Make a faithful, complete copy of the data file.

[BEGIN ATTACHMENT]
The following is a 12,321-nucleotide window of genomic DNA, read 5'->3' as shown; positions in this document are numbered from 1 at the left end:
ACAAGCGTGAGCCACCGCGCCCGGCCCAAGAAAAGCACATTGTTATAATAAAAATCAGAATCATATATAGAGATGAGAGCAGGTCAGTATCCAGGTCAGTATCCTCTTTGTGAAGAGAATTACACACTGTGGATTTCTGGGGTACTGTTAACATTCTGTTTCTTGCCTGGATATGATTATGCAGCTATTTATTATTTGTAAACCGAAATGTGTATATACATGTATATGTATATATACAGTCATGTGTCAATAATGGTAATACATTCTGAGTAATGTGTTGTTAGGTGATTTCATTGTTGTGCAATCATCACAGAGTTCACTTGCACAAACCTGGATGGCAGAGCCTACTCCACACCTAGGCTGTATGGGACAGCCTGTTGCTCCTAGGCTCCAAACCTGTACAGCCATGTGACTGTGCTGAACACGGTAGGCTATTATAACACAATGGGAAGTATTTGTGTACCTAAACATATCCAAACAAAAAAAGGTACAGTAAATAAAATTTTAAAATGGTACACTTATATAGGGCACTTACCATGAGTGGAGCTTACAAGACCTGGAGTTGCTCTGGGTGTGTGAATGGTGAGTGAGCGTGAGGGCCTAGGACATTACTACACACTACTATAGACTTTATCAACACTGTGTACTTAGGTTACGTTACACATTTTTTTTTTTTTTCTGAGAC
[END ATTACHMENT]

The following is a 12,321-nucleotide window of genomic DNA, read 5'->3' as shown; positions in this document are numbered from 1 at the left end:
ACAAGCGTGAGCCACCGCGCCCGGCCCAAGAAAAGCACATTGTTATAATAAAAATCAGAATCATATATAGAGATGAGAGCAGGTCAGTATCCAGGTCAGTATCCTCTTTGTGAAGAGAATTACACACTGTGGATTTCTGGGGTACTGTTAACATTCTGTTTCTTGCCTGGATATGATTATGCAGCTATTTATTATTTGTAAACCGAAATGTGTATATACATGTATATGTATATATACAGTCATGTGTCAATAATGGTAATACATTCTGAGTAATGTGTTGTTAGGTGATTTCATTGTTGTGCAATCATCACAGAGTTCACTTGCACAAACCTGGATGGCAGAGCCTACTCCACACCTAGGCTGTATGGGACAGCCTGTTGCTCCTAGGCTCCAAACCTGTACAGCCATGTGACTGTGCTGAACACGGTAGGCTATTATAACACAATGGGAAGTATTTGTGTACCTAAACATATCCAAACAAAAAAAGGTACAGTAAATAAAATTTTAAAATGGTACACTTATATAGGGCACTTACCATGAGTGGAGCTTACAAGACCTGGAGTTGCTCTGGGTGTGTGAATGGTGAGTGAGCGTGAGGGCCTAGGACATTACTACACACTACTATAGACTTTATCAACACTGTGTACTTAGGTTACGTTACACATTTTTTTTTTTTTTCTGAGAC